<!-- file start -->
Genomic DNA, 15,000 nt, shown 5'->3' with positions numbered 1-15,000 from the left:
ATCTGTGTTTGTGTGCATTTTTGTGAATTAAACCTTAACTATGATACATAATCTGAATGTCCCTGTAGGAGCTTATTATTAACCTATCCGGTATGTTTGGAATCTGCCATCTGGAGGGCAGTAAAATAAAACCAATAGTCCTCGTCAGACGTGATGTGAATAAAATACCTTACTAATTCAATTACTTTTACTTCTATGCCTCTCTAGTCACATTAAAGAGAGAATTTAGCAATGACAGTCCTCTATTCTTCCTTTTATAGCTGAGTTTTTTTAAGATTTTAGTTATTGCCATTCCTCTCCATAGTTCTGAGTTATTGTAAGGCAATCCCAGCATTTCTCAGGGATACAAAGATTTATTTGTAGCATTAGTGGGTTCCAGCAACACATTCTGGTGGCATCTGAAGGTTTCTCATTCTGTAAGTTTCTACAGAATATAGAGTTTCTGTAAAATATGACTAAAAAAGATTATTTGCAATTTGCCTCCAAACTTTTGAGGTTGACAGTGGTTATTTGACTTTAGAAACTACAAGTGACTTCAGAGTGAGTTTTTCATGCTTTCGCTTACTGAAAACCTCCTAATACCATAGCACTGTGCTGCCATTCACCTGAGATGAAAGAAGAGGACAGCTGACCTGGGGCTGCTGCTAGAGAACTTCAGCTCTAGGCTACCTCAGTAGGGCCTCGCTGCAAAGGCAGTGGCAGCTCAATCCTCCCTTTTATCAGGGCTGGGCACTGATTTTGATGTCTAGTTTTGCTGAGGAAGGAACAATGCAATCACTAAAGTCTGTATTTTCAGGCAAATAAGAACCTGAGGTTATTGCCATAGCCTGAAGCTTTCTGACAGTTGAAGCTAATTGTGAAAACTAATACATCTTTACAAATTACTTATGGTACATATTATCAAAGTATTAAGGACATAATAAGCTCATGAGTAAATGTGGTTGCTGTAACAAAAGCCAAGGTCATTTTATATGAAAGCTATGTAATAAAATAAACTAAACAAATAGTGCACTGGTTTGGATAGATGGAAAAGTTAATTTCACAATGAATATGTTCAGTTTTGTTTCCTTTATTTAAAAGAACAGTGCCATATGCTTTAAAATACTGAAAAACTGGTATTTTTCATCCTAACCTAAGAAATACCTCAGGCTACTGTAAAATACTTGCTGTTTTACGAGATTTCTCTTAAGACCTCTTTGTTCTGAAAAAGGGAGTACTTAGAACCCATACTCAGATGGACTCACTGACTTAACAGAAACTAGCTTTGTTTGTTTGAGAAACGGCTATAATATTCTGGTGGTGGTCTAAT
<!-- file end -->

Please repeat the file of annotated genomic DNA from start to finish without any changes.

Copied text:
Genomic DNA, 15,000 nt, shown 5'->3' with positions numbered 1-15,000 from the left:
ATCTGTGTTTGTGTGCATTTTTGTGAATTAAACCTTAACTATGATACATAATCTGAATGTCCCTGTAGGAGCTTATTATTAACCTATCCGGTATGTTTGGAATCTGCCATCTGGAGGGCAGTAAAATAAAACCAATAGTCCTCGTCAGACGTGATGTGAATAAAATACCTTACTAATTCAATTACTTTTACTTCTATGCCTCTCTAGTCACATTAAAGAGAGAATTTAGCAATGACAGTCCTCTATTCTTCCTTTTATAGCTGAGTTTTTTTAAGATTTTAGTTATTGCCATTCCTCTCCATAGTTCTGAGTTATTGTAAGGCAATCCCAGCATTTCTCAGGGATACAAAGATTTATTTGTAGCATTAGTGGGTTCCAGCAACACATTCTGGTGGCATCTGAAGGTTTCTCATTCTGTAAGTTTCTACAGAATATAGAGTTTCTGTAAAATATGACTAAAAAAGATTATTTGCAATTTGCCTCCAAACTTTTGAGGTTGACAGTGGTTATTTGACTTTAGAAACTACAAGTGACTTCAGAGTGAGTTTTTCATGCTTTCGCTTACTGAAAACCTCCTAATACCATAGCACTGTGCTGCCATTCACCTGAGATGAAAGAAGAGGACAGCTGACCTGGGGCTGCTGCTAGAGAACTTCAGCTCTAGGCTACCTCAGTAGGGCCTCGCTGCAAAGGCAGTGGCAGCTCAATCCTCCCTTTTATCAGGGCTGGGCACTGATTTTGATGTCTAGTTTTGCTGAGGAAGGAACAATGCAATCACTAAAGTCTGTATTTTCAGGCAAATAAGAACCTGAGGTTATTGCCATAGCCTGAAGCTTTCTGACAGTTGAAGCTAATTGTGAAAACTAATACATCTTTACAAATTACTTATGGTACATATTATCAAAGTATTAAGGACATAATAAGCTCATGAGTAAATGTGGTTGCTGTAACAAAAGCCAAGGTCATTTTATATGAAAGCTATGTAATAAAATAAACTAAACAAATAGTGCACTGGTTTGGATAGATGGAAAAGTTAATTTCACAATGAATATGTTCAGTTTTGTTTCCTTTATTTAAAAGAACAGTGCCATATGCTTTAAAATACTGAAAAACTGGTATTTTTCATCCTAACCTAAGAAATACCTCAGGCTACTGTAAAATACTTGCTGTTTTACGAGATTTCTCTTAAGACCTCTTTGTTCTGAAAAAGGGAGTACTTAGAACCCATACTCAGATGGACTCACTGACTTAACAGAAACTAGCTTTGTTTGTTTGAGAAACGGCTATAATATTCTGGTGGTGGTCTAAT